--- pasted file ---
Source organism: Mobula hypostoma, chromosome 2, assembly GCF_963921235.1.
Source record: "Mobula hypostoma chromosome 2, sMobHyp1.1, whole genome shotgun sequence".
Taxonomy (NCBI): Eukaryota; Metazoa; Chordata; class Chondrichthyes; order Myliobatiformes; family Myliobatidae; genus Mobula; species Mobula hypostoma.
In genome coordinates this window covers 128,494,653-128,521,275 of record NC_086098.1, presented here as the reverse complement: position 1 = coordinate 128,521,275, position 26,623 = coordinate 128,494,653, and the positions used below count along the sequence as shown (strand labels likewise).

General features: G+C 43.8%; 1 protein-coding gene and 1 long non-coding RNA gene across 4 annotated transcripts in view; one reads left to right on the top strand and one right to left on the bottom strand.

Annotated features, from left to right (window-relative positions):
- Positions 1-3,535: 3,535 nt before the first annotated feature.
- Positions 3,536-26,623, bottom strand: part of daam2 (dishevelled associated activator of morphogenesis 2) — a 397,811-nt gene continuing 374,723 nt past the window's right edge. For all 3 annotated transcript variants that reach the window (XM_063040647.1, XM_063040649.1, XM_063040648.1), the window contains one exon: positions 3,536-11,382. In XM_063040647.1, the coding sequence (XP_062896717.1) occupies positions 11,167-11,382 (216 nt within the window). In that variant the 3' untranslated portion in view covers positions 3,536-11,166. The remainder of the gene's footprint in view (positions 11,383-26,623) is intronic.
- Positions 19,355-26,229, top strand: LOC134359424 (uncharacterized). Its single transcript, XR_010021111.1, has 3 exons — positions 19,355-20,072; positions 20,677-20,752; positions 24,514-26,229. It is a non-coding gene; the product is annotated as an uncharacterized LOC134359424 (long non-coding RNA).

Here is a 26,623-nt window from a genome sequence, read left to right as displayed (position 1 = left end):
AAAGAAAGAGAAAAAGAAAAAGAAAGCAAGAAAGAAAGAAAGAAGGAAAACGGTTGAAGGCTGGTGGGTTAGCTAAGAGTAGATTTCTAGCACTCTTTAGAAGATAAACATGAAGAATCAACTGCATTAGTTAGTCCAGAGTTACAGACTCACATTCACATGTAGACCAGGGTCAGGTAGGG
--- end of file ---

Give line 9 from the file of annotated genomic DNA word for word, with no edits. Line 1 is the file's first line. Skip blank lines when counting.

- Positions 19,355-26,229, top strand: LOC134359424 (uncharacterized). Its single transcript, XR_010021111.1, has 3 exons — positions 19,355-20,072; positions 20,677-20,752; positions 24,514-26,229. It is a non-coding gene; the product is annotated as an uncharacterized LOC134359424 (long non-coding RNA).